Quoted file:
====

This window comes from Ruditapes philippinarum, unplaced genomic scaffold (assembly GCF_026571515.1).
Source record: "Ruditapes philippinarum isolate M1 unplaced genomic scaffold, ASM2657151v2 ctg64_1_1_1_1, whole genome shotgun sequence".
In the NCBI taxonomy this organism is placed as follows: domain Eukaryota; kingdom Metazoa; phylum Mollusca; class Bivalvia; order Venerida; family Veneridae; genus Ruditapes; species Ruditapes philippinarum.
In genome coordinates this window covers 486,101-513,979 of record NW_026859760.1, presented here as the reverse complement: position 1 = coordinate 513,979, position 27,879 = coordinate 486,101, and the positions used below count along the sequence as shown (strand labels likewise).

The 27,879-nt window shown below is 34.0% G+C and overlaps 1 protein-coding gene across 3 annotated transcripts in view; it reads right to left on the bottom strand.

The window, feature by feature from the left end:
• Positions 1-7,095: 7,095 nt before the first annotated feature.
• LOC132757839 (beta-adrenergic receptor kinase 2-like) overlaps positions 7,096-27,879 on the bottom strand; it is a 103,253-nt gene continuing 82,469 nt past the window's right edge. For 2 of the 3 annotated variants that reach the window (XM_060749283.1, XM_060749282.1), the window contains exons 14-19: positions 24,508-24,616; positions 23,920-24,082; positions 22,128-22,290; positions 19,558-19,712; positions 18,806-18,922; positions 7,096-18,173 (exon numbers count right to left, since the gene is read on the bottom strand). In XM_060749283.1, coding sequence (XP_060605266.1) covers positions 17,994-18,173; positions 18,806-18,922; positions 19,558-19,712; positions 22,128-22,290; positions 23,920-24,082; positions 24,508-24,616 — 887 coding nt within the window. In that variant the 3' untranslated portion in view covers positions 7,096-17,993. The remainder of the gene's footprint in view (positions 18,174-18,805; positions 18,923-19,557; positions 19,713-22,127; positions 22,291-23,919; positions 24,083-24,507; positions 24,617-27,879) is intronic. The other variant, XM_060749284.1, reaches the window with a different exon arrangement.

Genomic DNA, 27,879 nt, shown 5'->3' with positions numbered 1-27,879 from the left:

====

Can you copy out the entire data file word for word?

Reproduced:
This window comes from Ruditapes philippinarum, unplaced genomic scaffold (assembly GCF_026571515.1).
Source record: "Ruditapes philippinarum isolate M1 unplaced genomic scaffold, ASM2657151v2 ctg64_1_1_1_1, whole genome shotgun sequence".
In the NCBI taxonomy this organism is placed as follows: domain Eukaryota; kingdom Metazoa; phylum Mollusca; class Bivalvia; order Venerida; family Veneridae; genus Ruditapes; species Ruditapes philippinarum.
In genome coordinates this window covers 486,101-513,979 of record NW_026859760.1, presented here as the reverse complement: position 1 = coordinate 513,979, position 27,879 = coordinate 486,101, and the positions used below count along the sequence as shown (strand labels likewise).

The 27,879-nt window shown below is 34.0% G+C and overlaps 1 protein-coding gene across 3 annotated transcripts in view; it reads right to left on the bottom strand.

The window, feature by feature from the left end:
• Positions 1-7,095: 7,095 nt before the first annotated feature.
• LOC132757839 (beta-adrenergic receptor kinase 2-like) overlaps positions 7,096-27,879 on the bottom strand; it is a 103,253-nt gene continuing 82,469 nt past the window's right edge. For 2 of the 3 annotated variants that reach the window (XM_060749283.1, XM_060749282.1), the window contains exons 14-19: positions 24,508-24,616; positions 23,920-24,082; positions 22,128-22,290; positions 19,558-19,712; positions 18,806-18,922; positions 7,096-18,173 (exon numbers count right to left, since the gene is read on the bottom strand). In XM_060749283.1, coding sequence (XP_060605266.1) covers positions 17,994-18,173; positions 18,806-18,922; positions 19,558-19,712; positions 22,128-22,290; positions 23,920-24,082; positions 24,508-24,616 — 887 coding nt within the window. In that variant the 3' untranslated portion in view covers positions 7,096-17,993. The remainder of the gene's footprint in view (positions 18,174-18,805; positions 18,923-19,557; positions 19,713-22,127; positions 22,291-23,919; positions 24,083-24,507; positions 24,617-27,879) is intronic. The other variant, XM_060749284.1, reaches the window with a different exon arrangement.

Genomic DNA, 27,879 nt, shown 5'->3' with positions numbered 1-27,879 from the left: